Building on the work of the group of independent experts, the European Commission is launching a pilot phase to ensure that the ethical guidelines for artificial intelligence (AI) development and use can be implemented in practice. The plans are a deliverable under the AI strategy of April 2018, which aims at increasing public and private investments to at least €20 billion annually over the next decade, making more data available, fostering talent and ensuring trust.
VP for the Digital Single Market Andrus Ansip said in a statement: “The ethical dimension of AI is not a luxury feature or an add-on. It is only with trust that our society can fully benefit from technologies. Ethical AI is a win-win proposition that can become a competitive advantage for Europe: being a leader of human-centric AI that people can trust.”
Commissioner for Digital Economy and Society Mariya Gabriel said in a statement: “Today, we are taking an important step towards ethical and secure AI in the EU. We now have a solid foundation based on EU values and following an extensive and constructive engagement from many stakeholders including businesses, academia and civil society. We will now put these requirements to practice and at the same time foster an international discussion on human-centric AI.”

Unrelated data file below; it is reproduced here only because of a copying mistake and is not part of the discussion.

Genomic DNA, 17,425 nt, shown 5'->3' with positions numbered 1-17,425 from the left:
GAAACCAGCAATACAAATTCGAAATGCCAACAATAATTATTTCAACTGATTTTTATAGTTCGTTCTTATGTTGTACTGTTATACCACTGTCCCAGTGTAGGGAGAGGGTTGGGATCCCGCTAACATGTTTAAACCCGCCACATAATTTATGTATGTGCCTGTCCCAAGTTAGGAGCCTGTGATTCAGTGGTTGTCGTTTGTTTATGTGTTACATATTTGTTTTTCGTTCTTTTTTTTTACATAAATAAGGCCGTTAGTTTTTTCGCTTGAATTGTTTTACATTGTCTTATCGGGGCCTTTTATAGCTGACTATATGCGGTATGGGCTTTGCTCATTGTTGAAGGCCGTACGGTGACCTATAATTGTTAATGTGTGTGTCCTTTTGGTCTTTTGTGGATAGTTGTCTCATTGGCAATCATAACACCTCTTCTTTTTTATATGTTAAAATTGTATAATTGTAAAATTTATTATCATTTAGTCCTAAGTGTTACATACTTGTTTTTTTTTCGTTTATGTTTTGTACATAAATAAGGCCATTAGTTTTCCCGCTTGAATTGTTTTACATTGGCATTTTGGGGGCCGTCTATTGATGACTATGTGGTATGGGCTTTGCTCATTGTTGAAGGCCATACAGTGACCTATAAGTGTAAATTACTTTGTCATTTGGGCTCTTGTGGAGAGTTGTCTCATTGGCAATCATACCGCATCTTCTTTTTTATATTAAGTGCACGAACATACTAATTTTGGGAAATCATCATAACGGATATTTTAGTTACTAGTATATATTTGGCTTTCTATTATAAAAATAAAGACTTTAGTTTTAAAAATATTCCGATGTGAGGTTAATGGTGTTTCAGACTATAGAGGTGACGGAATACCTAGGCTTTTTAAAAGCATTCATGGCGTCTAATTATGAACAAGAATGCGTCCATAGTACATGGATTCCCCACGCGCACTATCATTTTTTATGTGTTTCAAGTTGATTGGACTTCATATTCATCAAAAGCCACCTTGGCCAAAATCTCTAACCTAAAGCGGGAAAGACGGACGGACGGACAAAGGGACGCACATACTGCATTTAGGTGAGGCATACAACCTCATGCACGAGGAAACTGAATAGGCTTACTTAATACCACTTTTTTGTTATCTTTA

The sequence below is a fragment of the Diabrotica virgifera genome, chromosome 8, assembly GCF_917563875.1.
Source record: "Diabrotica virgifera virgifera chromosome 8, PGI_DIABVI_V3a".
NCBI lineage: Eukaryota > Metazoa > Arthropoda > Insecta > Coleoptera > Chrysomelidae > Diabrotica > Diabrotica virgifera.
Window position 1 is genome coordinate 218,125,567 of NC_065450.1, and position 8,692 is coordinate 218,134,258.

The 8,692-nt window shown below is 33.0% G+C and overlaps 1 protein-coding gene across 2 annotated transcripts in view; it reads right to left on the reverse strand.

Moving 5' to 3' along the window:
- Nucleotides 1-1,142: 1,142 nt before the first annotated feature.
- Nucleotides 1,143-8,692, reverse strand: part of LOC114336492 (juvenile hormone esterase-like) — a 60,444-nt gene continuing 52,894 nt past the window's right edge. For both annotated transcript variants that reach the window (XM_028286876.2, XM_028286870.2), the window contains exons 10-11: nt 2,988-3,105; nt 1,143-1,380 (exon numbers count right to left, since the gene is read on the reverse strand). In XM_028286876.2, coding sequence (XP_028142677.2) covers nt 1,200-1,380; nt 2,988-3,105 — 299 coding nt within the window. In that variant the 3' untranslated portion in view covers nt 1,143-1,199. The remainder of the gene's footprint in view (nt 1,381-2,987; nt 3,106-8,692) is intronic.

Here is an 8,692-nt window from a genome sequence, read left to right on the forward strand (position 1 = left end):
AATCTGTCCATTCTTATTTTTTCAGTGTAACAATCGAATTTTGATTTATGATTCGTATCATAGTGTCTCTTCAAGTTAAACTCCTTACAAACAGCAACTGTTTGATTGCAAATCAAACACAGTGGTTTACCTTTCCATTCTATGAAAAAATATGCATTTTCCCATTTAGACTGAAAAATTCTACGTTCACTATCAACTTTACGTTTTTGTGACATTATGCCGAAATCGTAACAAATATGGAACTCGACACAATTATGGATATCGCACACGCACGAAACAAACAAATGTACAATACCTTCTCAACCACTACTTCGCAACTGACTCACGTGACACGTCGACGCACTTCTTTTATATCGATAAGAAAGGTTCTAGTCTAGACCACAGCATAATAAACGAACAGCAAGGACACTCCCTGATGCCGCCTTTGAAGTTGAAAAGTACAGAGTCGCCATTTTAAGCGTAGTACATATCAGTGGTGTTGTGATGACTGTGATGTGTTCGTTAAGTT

Artificial Intelligence (AI) can benefit a wide range of sectors, including climate change and financial risk management, and can also help to detect fraud and cybersecurity threats. However, AI also brings new challenges for the future of work, and raises legal and ethical questions. The EC is taking a three-step approach: setting-out the key requirements for trustworthy AI; launching a large scale pilot phase for feedback from stakeholders; and working on international consensus building for human-centric AI.